Giants Mock Draft 2021: Balancing depth and long-term potential

Giants Mock Draft 2021: Balancing depth and long-term potential

Despite their recent shortcomings on the field, the New York Giants have quietly put together the best offseason of Dave Gettleman’s career. Luckily, they find themselves positioned well in the 2021 NFL Draft, as their needs match up with the class’ deepest positions. In this Giants 7-Round 2021 Mock Draft, we’ll try to capitalize on that and return New York to relevancy.

New York Giants Post-Free Agency 7-Round Mock Draft

  • Round 1, Pick 11: Jaycee Horn, CB, South Carolina
  • Round 2, Pick 42: Jaelan Phillips, EDGE, Miami (FL)
  • Round 3, Pick 76: Brady Christensen, OT, BYU
  • Round 4, Pick 116: Ihmir Smith-Marsette, WR, Iowa
  • Round 6, Pick 196: Kayode Awosika, OT, Buffalo
  • Round 6, Pick 201: Chris Rumph II, EDGE, Duke

Giants 2021 NFL Mock Draft | Pick-by-pick analysis

Jaycee Horn, CB, South Carolina

The first pick of this Giants 7-Round 2021 Mock Draft is probably more surprising now that Adoree’ Jackson was signed in free agency. Still, Jaycee Horn has the talent and moxie to make New York prioritize their secondary in Round 1.

Horn brings a certain attitude with him that mirrors top corners like Jalen Ramsey. Even better, his 9.99 RAS compares similarly to the Rams’ elite defensive back. His physical, relentless style of play helped him dominate SEC wideouts on Saturdays and projects well to Sundays, too.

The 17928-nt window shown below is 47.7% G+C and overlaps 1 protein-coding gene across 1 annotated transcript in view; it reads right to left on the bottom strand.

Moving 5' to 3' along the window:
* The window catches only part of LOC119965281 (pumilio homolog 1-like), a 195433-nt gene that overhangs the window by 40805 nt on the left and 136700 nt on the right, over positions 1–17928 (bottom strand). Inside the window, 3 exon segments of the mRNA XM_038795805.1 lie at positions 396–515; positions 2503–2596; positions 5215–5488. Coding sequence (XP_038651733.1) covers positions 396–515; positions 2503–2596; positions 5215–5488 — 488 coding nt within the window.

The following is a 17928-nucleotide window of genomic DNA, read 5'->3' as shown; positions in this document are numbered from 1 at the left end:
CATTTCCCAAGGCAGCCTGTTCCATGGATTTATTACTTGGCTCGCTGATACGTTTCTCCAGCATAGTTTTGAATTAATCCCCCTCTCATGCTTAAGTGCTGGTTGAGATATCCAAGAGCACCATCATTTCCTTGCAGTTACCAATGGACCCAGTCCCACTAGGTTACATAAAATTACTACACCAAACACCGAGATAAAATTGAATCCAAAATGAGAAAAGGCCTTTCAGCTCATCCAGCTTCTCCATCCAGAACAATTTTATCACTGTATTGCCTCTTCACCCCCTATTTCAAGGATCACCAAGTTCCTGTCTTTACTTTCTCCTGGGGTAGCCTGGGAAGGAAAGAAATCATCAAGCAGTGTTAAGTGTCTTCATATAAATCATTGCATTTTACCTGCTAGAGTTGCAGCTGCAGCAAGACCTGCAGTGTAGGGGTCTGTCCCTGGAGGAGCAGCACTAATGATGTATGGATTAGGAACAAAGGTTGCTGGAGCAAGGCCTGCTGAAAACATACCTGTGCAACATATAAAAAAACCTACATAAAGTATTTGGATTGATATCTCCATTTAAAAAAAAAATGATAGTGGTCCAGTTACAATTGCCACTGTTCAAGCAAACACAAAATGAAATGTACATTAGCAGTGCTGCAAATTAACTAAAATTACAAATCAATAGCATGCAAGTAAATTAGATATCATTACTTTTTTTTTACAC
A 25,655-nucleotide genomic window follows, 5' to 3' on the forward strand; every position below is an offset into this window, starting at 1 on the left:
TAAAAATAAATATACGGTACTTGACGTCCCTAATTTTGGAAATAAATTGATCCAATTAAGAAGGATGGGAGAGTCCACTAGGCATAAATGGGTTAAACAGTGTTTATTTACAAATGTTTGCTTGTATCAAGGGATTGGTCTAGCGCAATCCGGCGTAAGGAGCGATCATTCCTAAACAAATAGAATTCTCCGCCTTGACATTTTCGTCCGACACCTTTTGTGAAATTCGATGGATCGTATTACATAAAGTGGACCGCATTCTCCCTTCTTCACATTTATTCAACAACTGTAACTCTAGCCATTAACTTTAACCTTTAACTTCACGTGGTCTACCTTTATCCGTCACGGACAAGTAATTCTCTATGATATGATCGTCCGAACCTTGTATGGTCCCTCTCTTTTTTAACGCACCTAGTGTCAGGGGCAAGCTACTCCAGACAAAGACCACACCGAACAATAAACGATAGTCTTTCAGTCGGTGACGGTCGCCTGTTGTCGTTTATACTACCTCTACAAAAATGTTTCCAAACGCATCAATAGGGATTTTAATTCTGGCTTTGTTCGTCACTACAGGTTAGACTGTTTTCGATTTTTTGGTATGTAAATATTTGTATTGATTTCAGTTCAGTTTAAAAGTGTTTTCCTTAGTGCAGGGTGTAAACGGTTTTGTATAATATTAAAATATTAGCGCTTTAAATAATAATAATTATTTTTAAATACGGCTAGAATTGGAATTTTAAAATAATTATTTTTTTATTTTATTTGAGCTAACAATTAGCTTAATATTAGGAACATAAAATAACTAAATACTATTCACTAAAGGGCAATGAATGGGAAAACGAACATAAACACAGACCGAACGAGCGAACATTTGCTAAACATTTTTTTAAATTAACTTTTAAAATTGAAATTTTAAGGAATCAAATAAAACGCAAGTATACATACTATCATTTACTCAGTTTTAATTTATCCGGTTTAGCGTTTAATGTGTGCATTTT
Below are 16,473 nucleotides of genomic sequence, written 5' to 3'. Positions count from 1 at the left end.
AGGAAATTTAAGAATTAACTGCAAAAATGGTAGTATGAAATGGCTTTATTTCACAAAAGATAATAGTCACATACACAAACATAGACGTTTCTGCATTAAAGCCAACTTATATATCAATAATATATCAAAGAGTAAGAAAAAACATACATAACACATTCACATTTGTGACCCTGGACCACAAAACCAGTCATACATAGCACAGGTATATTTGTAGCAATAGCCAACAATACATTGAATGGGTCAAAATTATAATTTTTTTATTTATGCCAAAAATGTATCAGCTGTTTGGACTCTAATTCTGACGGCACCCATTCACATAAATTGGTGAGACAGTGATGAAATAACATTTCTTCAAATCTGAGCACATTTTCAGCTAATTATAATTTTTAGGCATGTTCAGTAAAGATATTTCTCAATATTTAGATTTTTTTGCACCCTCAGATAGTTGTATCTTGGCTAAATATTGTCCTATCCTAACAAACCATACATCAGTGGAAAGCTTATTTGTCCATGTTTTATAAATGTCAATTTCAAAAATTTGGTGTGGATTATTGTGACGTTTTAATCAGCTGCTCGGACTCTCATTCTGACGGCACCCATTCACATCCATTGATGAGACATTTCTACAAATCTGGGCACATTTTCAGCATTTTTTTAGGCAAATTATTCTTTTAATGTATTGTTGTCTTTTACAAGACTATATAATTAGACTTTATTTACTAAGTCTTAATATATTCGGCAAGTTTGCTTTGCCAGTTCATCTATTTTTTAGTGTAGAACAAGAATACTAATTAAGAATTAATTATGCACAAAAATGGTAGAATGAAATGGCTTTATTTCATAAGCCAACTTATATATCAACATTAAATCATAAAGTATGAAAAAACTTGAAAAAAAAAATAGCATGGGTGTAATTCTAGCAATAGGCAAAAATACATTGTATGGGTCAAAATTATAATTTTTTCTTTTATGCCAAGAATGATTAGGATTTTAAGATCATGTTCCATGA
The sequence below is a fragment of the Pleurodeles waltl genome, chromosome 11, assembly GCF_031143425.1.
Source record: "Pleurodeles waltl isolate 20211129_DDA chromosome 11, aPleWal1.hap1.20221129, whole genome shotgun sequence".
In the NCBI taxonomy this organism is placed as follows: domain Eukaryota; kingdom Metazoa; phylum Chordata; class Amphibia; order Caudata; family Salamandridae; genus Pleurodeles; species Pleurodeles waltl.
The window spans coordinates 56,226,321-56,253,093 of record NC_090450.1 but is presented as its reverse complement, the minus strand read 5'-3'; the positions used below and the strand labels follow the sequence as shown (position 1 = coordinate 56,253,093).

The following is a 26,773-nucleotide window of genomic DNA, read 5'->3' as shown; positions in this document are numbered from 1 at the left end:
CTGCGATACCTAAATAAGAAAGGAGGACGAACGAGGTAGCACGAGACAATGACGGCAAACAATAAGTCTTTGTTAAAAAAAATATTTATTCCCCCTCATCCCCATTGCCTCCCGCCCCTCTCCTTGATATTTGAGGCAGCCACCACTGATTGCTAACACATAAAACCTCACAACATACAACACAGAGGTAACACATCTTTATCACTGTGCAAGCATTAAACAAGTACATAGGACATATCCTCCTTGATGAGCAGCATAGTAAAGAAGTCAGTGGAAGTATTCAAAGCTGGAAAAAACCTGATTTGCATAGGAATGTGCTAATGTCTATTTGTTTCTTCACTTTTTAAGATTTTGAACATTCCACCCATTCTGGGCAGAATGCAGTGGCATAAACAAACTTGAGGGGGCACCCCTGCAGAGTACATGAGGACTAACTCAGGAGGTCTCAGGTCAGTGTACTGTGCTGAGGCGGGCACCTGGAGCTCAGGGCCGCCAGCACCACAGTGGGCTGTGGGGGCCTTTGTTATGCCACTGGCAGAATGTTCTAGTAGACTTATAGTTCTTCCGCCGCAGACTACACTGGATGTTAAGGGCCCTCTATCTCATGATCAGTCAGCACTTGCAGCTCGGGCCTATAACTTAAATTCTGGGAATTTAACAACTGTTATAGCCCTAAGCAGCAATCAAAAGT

One of DeVonta Smith and Jaylen Waddle will likely be gone by No. 11, but I’d stress defense should be the focus over targets for the Giants. Pairing a potentially elite defender with Patrick Graham would lift this team to new heights and mitigate the pressure on an inconsistent offense to put up droves of points. 

Pairing Horn with James Bradberry is a nightmare for opposing offenses. Rendering New York’s pass defense elite, Horn’s upside in man coverage is too much to pass up. Of course, he may have to be a little less feisty in the NFL to avoid penalties, but that bump in the road is negligible when considering the rest of his profile.

Jaelan Phillips, EDGE, Miami (FL)

I’d like to preface this selection by acknowledging that depending on the board, I wouldn’t mind taking Jaelan Phillips at 11. He’s acknowledged by many as the top pass rusher in this draft class. However, his stock has fallen due to an incredibly unfavorable medical history. Three concussions and injuries to both his ankles and wrist are hard to overlook on Day 1.

Thankfully, it hasn’t stopped him from producing at Miami. If he’s fully healthy, there is not much stopping him from being a productive edge rusher really soon. More than anything else, the New York defense lacked a pass rush last year. Going corner Round 1 means potentially missing out on names like Azeez Ojulari or Kwity Paye, but Phillips’ talent is none the lesser.